If you are a mom, you know what I mean when I say being a mom is the hardest job you will ever have. It's non-stop, 24-7, 365 - and you don't get vacation time, sick time or a paycheck.
But it's also the best job you'll ever have.
If you're a working mom - whether full-time or part-time - the job of being MOM is even more challenging. You have to be the CEO at home and the hardest working worker bee at work, all the while trying to keep everything nice and balanced. It might feel as if you always have to prove yourself just that much more at work, just because you chose to have a family and a career.
This is a touchy subject for me.
When I was pregnant with my first child, my employer was less than understanding. (Truth be told, he was a complete jackass). When I informed him of my pregnancy, he informed me that I'd be working part-time after I had the baby. When (presumably) his lawyer told him that wouldn't fly legally, he forced me to go part-time before my maternity leave. Then he demoted me from second-in-command and took away my executive responsibilities. He then fired me when I was 7 1/2 months pregnant - and I had to sign a separation agreement stating that if I sued him I would not get my severance pay or my health insurance - two things I really needed with a new baby on the way.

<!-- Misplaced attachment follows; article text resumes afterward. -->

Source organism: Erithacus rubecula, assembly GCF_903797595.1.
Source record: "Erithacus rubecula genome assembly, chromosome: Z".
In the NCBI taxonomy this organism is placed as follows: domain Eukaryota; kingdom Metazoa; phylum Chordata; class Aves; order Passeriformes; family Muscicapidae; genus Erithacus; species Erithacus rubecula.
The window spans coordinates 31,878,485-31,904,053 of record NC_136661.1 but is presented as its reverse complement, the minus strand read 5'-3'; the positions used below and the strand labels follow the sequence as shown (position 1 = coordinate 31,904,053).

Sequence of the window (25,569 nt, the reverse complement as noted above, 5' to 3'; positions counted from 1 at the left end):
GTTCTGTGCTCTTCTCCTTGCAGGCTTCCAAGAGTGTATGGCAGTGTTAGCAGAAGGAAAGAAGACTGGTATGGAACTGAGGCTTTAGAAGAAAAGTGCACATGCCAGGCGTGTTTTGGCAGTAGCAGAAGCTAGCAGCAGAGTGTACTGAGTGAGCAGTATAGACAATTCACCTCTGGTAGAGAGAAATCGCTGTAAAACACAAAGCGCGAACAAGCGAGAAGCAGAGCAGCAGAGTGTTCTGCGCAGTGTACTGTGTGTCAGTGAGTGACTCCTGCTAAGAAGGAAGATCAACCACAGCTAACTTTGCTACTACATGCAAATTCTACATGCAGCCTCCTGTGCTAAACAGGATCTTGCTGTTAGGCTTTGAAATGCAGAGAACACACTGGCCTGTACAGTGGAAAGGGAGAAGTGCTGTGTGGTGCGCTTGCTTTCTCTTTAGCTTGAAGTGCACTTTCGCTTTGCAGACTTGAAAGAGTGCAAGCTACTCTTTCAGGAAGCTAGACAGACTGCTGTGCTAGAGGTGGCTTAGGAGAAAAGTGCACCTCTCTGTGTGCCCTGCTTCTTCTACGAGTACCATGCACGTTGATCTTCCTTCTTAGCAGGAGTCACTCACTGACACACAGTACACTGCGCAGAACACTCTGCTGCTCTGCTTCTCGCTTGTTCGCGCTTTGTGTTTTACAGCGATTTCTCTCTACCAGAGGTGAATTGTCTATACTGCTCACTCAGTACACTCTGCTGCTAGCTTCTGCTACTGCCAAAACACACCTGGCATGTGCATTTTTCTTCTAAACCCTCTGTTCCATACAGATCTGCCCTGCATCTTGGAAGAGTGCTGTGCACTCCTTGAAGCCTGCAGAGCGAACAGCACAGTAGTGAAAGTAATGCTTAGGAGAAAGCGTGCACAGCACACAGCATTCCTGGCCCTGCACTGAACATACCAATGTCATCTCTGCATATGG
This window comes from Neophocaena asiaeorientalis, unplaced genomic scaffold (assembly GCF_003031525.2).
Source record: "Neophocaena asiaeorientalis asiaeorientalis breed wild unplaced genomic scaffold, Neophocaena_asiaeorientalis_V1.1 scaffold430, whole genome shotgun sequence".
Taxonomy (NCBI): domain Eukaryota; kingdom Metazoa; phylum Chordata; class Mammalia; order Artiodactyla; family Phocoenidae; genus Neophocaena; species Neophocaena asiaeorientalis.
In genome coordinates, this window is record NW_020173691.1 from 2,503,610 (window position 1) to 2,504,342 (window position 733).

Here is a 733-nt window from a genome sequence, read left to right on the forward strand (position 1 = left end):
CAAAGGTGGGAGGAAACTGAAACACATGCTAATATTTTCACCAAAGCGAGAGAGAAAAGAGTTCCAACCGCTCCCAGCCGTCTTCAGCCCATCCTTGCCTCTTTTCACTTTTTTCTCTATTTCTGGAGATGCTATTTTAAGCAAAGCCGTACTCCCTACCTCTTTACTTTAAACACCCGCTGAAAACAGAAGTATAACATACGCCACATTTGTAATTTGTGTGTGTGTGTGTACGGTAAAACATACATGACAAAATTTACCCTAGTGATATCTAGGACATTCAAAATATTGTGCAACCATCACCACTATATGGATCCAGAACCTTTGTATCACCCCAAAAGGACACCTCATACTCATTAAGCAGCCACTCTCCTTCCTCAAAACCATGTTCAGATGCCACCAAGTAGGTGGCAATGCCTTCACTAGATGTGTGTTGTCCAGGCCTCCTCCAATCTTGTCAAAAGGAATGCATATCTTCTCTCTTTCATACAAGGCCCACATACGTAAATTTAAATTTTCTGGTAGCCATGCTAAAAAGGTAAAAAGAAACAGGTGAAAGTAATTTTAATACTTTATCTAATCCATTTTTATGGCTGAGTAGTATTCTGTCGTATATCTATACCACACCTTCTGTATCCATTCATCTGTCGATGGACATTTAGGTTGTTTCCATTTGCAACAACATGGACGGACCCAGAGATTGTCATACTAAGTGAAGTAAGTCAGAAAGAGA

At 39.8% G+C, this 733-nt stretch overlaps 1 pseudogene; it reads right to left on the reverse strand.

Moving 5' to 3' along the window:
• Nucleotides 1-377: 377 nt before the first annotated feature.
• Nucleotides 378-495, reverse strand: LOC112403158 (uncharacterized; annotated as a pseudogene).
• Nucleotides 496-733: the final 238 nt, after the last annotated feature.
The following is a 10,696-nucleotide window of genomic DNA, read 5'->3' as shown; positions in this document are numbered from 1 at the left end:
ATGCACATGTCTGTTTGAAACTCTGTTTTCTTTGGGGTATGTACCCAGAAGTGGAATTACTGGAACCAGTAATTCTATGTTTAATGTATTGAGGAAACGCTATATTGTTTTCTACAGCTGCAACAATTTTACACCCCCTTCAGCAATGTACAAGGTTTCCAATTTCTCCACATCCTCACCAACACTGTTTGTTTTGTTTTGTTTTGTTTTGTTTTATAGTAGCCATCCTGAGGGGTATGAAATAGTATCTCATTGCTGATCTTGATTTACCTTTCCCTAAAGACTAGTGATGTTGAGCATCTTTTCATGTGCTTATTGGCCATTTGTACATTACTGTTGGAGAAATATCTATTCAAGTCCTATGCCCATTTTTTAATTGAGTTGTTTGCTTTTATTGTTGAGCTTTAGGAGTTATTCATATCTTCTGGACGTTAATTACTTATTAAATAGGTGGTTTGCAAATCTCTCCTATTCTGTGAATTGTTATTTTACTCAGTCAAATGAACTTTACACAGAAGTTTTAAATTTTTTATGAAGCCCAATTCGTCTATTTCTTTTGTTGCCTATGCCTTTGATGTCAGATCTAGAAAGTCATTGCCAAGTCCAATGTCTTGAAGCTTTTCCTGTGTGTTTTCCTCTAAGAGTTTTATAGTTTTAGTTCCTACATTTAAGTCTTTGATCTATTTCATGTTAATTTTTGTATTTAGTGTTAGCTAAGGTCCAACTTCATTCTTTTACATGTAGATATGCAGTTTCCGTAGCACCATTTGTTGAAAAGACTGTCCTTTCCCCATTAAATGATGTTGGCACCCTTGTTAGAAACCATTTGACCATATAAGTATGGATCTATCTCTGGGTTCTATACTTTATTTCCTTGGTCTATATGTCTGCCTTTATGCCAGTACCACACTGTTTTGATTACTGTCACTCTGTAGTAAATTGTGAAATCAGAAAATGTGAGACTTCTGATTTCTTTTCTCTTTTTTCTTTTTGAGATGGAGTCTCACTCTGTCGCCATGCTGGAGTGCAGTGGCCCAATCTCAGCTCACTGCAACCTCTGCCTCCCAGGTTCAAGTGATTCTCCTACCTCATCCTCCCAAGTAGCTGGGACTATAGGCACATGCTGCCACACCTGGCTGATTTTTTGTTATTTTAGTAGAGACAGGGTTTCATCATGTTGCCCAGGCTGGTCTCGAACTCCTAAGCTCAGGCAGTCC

And now, pregnant with my second child, I just learned that I have been replaced for the spring semester as the instructor for the classes I teach at a local college. Why? Because the powers that be felt it would be better to give the class to someone else since I was unable to start the semester because my baby is due in mid-January.
The best part: I learned of this decision via an email. No phone call. No discussion with me. Just an email stating those facts. Best of luck. See you in the fall. Take it or leave it. End of story.
I had discussed a six-week leave several months ago with a department head at the college and we agreed that they would find a substitute and that I'd come back before the middle of the semester. Apparently, that conversation meant nothing. And as a part-time employee without enough hours to take leave under the Family and Medical Leave Act, I can't do a damn thing about it. [Oh yeah, the person "replacing" me this semester -- a man. Imagine that.]
And so, I am left to ponder why it is that employers believe they can treat pregnant women with such an incredible lack of respect and consideration. It's as if some employers are punishing women for - GASP! - choosing to have a family and a career.
No woman should have to choose between a family and a career. We should be able to do both. We CAN do both. And yet, every day employers are telling women that it can't be done. That it shouldn't be done.
I say to hell with that. No woman should ever be made to feel as if she has to choose between raising a family and getting that promotion/raise/partnership/corner office. I'm sick and tired of employers/clients/co-workers feeding into the stupidity of the so-called "Mommy Wars".
Yeah, I'm a mommy first and foremost. But I'm also a woman who is smart, educated, hard-working and dedicated to whatever job I might have. If you don't like that combination - or can't handle a woman who wants it all - than you damn well better get the hell out of my way because I will have it all - career and family. And you can't stop me.